Garmin failed me for my scientific experiment

Y’all this morning I went back to the treadmill.  Can I just say that currently I am in love with it.  When it comes to 100% humidity and temps in the mid 90’s the treadmill becomes your best friend.  I ran 5 miles at a 1% incline.  The first mile was the slowest at 9:57, the second was 9:31 and then I went down from there and I ran the last mile in 8:40.  I finished in 46:20 with an average pace of 9:16.

Currently I’m sporting this look.

crazy hair

Don’t hate, it took months to nail this style.

I always try to run at a 1% incline or higher to simulate running outside as closely as I can.  In case you’re wondering how the treadmill compares to running outside, here’s a great treadmill pace conversion chart that tells you.

Because I’m a bit analytical and somewhat of a geek, I wanted to find out how accurate the treadmill and the treadmill conversion chart are as compared to my Garmin 620.  The Garmin 620 is supposed to also work with the treadmill and since I’ve never tried it, I decided to test it out on Sunday.

I ran 4 miles and then checked the Garmin…..

garmin fail

And it looked almost like this…..

Except my Garmin said that I ran .33 miles in 39:10 minutes.   POINT 33, Bastard!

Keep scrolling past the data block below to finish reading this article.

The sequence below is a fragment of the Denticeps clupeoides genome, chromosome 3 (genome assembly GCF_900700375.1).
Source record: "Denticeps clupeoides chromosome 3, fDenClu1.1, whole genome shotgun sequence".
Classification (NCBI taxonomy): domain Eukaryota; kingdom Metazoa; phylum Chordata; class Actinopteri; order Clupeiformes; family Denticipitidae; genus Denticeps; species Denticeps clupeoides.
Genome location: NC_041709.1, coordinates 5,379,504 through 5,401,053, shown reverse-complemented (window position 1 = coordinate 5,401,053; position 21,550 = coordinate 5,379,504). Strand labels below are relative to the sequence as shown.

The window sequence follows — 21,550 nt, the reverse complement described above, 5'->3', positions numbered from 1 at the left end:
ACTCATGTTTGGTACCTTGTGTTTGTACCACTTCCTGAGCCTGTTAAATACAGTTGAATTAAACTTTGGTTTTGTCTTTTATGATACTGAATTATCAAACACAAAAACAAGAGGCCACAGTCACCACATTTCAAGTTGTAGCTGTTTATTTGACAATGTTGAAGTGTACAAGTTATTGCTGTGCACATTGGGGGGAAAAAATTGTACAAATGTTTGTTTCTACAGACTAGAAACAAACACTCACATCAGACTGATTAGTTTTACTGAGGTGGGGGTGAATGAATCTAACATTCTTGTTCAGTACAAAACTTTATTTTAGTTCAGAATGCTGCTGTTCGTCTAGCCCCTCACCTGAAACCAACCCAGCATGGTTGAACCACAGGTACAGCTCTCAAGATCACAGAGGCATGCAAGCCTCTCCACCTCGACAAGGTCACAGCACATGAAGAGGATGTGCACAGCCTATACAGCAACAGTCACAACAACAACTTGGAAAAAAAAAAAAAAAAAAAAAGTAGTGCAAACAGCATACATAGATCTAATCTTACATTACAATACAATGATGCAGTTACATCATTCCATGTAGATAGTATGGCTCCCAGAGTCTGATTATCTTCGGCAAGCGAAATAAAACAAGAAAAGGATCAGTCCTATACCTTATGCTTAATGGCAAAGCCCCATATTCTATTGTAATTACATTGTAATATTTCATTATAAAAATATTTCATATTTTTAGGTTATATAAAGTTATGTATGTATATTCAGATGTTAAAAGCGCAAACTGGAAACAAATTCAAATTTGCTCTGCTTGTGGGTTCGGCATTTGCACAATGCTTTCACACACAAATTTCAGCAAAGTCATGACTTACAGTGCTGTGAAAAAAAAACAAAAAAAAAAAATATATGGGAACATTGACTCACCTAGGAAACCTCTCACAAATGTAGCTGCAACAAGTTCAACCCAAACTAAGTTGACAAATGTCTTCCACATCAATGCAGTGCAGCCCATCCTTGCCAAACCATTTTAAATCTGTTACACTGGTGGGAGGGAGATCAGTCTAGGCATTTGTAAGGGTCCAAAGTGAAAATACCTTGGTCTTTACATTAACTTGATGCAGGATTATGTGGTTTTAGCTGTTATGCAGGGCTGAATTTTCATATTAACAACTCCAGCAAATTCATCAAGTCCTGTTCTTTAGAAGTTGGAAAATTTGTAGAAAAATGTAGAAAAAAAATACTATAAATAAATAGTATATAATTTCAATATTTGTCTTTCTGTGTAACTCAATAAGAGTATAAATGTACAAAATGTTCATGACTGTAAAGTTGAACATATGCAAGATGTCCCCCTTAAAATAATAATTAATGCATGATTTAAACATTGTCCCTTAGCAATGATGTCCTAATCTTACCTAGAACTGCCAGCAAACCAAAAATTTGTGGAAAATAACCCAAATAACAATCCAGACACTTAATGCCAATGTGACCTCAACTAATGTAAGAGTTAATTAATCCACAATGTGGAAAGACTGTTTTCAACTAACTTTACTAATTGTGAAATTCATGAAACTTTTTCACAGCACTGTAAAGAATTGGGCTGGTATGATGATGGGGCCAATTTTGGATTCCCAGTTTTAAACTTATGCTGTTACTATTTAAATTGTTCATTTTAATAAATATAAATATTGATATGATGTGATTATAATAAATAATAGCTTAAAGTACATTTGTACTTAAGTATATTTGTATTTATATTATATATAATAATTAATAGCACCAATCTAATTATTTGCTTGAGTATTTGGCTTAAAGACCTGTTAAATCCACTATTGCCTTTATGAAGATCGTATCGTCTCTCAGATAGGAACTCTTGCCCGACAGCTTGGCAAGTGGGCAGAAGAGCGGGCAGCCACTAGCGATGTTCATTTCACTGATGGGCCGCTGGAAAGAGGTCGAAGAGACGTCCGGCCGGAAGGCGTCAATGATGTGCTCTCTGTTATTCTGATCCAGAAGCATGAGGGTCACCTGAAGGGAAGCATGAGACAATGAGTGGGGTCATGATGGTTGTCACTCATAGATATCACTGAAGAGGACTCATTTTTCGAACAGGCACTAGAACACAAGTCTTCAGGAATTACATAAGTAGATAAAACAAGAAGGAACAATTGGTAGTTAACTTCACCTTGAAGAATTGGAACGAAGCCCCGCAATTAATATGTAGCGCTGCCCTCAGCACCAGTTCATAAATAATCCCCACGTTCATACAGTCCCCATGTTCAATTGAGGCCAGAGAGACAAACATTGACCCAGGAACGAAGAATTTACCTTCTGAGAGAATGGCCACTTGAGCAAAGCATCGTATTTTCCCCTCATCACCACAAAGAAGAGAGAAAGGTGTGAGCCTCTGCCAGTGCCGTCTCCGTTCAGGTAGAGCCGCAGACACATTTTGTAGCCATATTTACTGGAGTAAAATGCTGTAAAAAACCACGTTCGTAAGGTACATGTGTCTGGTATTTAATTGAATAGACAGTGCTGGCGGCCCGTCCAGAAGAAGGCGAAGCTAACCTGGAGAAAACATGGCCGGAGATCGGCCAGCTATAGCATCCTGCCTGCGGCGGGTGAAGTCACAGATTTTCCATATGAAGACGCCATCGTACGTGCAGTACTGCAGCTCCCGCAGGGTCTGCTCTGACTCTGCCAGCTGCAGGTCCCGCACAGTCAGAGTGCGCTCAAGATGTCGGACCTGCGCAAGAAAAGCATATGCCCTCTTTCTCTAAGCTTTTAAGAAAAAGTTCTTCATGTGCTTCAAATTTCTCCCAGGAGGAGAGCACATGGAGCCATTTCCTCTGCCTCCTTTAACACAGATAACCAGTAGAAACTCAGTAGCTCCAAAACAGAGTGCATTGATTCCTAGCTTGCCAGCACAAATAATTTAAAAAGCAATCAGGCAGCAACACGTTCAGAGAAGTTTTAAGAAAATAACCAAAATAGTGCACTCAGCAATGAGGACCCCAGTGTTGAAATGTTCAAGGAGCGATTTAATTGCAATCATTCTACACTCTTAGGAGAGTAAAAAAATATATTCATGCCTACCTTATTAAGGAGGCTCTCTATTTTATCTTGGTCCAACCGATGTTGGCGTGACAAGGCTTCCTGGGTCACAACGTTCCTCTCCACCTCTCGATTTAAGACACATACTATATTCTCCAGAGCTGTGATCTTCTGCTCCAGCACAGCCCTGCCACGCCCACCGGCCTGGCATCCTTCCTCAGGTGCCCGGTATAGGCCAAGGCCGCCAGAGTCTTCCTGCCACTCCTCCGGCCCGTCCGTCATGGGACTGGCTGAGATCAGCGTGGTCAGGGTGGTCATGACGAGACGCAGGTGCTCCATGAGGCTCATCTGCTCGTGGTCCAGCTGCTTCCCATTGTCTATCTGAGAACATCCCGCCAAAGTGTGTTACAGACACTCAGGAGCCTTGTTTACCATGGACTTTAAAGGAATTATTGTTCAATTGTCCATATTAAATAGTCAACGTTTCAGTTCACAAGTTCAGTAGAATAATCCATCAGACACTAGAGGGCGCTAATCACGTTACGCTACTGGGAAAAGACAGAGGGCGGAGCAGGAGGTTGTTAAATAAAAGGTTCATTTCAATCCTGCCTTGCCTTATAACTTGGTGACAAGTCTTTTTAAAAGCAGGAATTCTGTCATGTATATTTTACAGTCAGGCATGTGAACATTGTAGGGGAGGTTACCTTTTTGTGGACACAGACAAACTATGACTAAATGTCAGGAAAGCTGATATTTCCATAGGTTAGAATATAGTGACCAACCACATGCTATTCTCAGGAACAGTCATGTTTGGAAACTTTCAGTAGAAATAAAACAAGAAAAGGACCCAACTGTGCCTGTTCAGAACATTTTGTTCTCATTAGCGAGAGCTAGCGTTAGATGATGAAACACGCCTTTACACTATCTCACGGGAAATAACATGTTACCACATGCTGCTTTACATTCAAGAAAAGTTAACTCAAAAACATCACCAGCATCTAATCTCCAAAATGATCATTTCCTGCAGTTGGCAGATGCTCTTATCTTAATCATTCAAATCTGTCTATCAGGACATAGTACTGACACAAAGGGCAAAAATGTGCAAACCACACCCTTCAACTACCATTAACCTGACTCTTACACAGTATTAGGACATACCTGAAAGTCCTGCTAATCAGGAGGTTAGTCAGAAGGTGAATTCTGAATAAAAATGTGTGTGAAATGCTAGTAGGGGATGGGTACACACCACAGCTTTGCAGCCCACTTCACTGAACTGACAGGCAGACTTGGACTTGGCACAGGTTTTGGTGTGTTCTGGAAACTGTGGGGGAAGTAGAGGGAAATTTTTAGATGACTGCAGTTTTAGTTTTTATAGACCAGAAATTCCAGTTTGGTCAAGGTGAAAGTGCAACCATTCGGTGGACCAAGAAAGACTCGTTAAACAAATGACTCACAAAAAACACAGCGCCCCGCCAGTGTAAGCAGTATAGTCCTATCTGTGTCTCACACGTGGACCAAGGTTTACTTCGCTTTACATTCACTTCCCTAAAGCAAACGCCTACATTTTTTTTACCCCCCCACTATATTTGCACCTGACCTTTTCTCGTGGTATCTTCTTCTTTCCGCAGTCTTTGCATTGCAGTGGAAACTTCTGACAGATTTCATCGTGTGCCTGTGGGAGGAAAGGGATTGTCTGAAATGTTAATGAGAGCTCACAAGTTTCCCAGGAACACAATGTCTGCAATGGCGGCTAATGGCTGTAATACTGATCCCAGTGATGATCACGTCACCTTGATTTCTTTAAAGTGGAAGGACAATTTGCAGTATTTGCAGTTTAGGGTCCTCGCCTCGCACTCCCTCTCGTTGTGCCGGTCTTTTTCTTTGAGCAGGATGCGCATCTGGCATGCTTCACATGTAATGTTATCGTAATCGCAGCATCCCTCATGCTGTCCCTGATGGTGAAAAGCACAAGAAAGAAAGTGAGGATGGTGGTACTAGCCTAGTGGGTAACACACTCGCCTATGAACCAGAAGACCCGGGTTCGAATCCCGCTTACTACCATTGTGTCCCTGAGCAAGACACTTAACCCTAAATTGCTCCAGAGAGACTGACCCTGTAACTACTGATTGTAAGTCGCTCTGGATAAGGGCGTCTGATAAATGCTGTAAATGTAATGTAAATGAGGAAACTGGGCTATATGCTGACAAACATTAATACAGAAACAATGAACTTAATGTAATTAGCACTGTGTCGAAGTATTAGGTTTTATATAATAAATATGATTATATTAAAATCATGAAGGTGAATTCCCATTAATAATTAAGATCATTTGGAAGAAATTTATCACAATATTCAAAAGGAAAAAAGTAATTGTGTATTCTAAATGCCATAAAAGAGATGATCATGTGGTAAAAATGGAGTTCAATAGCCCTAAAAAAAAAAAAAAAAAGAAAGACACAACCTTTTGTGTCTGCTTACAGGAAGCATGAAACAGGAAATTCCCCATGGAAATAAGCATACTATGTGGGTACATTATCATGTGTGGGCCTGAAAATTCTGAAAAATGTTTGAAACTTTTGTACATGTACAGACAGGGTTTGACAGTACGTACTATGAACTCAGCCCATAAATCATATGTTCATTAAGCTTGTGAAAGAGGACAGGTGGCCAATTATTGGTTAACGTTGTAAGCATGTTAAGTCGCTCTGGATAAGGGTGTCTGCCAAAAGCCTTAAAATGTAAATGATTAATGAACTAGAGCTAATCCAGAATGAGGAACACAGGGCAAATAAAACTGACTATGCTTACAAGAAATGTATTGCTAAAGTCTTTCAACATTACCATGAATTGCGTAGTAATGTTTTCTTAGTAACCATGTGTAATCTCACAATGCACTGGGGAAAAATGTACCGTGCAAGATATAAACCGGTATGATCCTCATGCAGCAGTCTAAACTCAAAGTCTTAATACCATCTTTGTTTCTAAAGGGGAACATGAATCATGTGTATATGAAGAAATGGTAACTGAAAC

So I went to the Garmin website which for some reason always confuses me.  I seem to have more luck in the forums.  Anyway, from what I could surmise, you have to wear the heart rate monitor for the Garmin to work on the treadmill.

Since I haven’t worn the HRM in a while I decided to test it out.  Yesterday when I went for a three mile run in the neighborhood, I wore it.  It still works, and quite well I might add.

So, this morning, I ran those 5 miles on the treadmill with the garmin and the HRM so that I could determine how accurate the treadmill and the pace conversion chart are.  As soon as I finished my run I hit the button to stop the watch and after getting off the treadmill I checked to see what it said.

nene

                            .38 WTF?

So this entire post that was supposed to be a scientific finding based on the measurements of the treadmill versus the pace conversion chart and the measurements of the Garmin  is a total and complete wash!

If anyone has any idea how to make the Garmin 620 work while running on the treadmill please feel free to leave me a comment or email me.

Until then I guess will just have to leave the scientific experiments up to the experts.

science

How often do you run on the treadmill as compared to outside?
Which do you like better?

Focus on Five, fix your form, finally get faster…

In case you didn’t know, it’s ridiculously hot and humid in Florida pretty much 8 or 9 months at out the year but summer is the absolute worst. I got in as many long runs as I could this summer but I also took the time to focus on getting faster and I knew I wasn’t going to get any faster if I didn’t first, fix my form.

Something clicked for me this year because I did manage a couple of PR’s and I was running in the 8’s and sometimes the high 7’s which NEVER happens to me in the summer. I can only hope that I will improve throughout the winter and really hit some major PR’s this fall and winter. A few people emailed me and asked me what I was doing so I thought I would share with you, the five things I focused on to get faster.

Cadence